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Author: Agnieszka Pikulicka-Wilczewska

Czechs romanticise cultural Christianity

Interview with Petr Kratochvil, director of the Institute of International Relations Prague. Interviewer: Agnieszka Pikulicka-Wilczewska.

January 11, 2018 - Agnieszka Pikulicka-Wilczewska

Religion, migration and the dreams of Dagestani youth

An interview with Denis Sokolov, a Russian expert on North Caucasus. Interviewer: Agnieszka Pikulicka-Wilczewska.

AGNIESZKA PIKULICKA-WILCZEWSKA: As someone who specialises in the North Caucasus and has done a lot of work in Dagestan, how would you describe the youth there? What kind of dreams do young Dagestanis have?

DENIS SOKOLOV: Certainly everyone has a different dream, but I would say that young people in Dagestan are rather ambitious and they dream of success, which means different things for different people. One can also notice some divisions among young Dagestanis. Most of the youth there are increasingly oriented towards the Arab world, towards the world of Islam, especially the descendants of those who came from rural communities and the mountainous parts of Dagestan. They dream about having a career or owning a business because financial success and the ability to feed your family are very important. Today’s youth adhere to family values, Islamic traditions and, in some degree, the values of Dagestan’s rural communities, although they are gradually disappearing.

January 2, 2018 - Agnieszka Pikulicka-Wilczewska Denis Sokolov

When being a prisoner becomes hip

A review of Inside Pussy Riot – an immersive theatre performance at Saatchi gallery, London.

On February 21st 2012, a group of five women wearing colourful balaclavas entered the Moscow Cathedral of Christ the Saviour and pulled off a 40-second show which changed their lives forever. Calling on the Virgin Mary to chase Putin away, the feminist punk band Pussy Riot protested against the growing authoritarianism, corruption and human rights abuses in Russia. Three of the band members – Nadezhda Tolokonnikova, Maria Alyokhina and Yekaterina Samutsevich – were immediately detained and then sentenced to two years at a labour colony for hooliganism motivated by religious hatred. After an appeal, Samutsevich’s sentence was suspended.

January 2, 2018 - Agnieszka Pikulicka-Wilczewska

The complex reality of radicalisation in Central Asia

An interview with Bhavna Davé, a senior lecturer in Central Asian politics with the department of politics and international studies at the School of Oriental and African Studies, University of London. Interviewer: Agnieszka Pikulicka-Wilczewska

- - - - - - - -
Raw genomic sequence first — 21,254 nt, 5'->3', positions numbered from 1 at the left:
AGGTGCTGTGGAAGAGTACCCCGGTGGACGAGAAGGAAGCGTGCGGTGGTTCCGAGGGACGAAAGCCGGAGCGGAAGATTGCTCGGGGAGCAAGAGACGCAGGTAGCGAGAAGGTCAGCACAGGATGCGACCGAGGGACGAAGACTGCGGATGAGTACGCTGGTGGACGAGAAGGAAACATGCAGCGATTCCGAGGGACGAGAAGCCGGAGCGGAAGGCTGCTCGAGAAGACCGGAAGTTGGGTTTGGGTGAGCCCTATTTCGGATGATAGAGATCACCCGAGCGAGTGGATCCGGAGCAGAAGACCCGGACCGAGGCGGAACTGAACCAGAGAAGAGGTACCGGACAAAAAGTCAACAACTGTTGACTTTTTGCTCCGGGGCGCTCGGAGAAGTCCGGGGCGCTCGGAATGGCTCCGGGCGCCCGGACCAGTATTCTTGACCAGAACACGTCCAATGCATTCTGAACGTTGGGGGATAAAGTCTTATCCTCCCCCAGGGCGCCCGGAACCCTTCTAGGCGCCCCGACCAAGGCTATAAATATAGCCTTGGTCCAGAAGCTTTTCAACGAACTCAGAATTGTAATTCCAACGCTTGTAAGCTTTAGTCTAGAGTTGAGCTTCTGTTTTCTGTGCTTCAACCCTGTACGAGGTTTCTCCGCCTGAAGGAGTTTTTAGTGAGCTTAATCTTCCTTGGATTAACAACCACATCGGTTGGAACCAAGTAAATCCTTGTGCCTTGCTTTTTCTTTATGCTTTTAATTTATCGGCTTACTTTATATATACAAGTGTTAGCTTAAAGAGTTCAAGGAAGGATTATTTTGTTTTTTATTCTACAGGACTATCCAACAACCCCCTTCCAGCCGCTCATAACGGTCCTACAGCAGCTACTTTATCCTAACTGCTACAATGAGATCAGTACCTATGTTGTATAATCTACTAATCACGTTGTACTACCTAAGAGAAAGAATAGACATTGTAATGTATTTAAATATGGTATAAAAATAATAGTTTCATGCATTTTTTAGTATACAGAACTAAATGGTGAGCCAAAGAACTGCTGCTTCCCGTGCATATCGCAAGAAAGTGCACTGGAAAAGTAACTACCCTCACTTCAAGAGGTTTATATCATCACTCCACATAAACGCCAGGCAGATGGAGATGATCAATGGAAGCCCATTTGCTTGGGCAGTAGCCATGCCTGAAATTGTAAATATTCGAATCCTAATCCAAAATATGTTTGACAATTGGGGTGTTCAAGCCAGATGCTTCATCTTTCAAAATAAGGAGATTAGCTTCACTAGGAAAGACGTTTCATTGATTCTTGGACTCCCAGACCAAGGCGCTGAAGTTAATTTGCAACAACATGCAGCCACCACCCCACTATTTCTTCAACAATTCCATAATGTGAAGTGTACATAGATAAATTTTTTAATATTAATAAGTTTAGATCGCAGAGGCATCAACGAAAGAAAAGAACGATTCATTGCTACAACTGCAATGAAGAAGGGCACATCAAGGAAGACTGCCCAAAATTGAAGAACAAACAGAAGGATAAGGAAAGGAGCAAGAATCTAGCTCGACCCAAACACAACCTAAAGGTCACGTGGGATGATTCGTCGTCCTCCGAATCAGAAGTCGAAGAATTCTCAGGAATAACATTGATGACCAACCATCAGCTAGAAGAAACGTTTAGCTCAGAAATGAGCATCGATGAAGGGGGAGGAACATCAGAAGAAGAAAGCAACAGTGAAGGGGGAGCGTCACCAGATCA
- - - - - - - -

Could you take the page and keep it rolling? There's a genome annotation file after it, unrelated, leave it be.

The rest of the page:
October 31, 2017 - Agnieszka Pikulicka-Wilczewska Bhavna Davé

Eastern Partnership: 20 deliverables for 2020

"The upcoming Summit is an opportunity to build on our achievements to-date and to inject new dynamism into our partnership. We need to be ambitious, but also realistic and credible", says Johannes Hahn, EU Commissioner for European Neighbourhood Policy & Enlargement Negotiations.

October 17, 2017 - Agnieszka Pikulicka-Wilczewska Johannes Hahn

Homo politicus, Homo passionis

This piece originally appeared in Issue 2/2017 of New Eastern Europe. Subscribe now.

May 12, 2017 - Agnieszka Pikulicka-Wilczewska

Photo report: 8M women’s march in Kraków

On March 8th women went on strike. Thousands of people took to the streets in 55 countries to protest against inequality, patriarchy and violence against women. Polish women, the initiators of the idea, who protested throughout the 2016 under the label of Black Protest, organised marches and demonstrations in over 80 cities. The biggest one took place in Warsaw were around 17,000 people took to the streets, while Kraków's March of Fury gathered close to 8,000 participants. Women brough red gloves, umbrellas - the inherent element of protest, and pots and lids to make noise and express their demands. These included maintaining the existing standards of preinatal care, better sexual education in schools, subsidised IVF treatment, and equal pay for men and women, among others. 

March 9, 2017 - Agnieszka Pikulicka-Wilczewska

Internal Displacement in Ukraine: A test for civil society

It has been a busy day for Yulia Pimenova. While we are walking around the premises of station Kharkiv, passing by a pile of UNICEF boxes and a long queue of people waiting for the organisation’s support, Yulia stops by every now and then to reply to a question of an elderly client, answer an urgent phone call, or give some quick advice to her colleague.

August 5, 2015 - Agnieszka Pikulicka-Wilczewska


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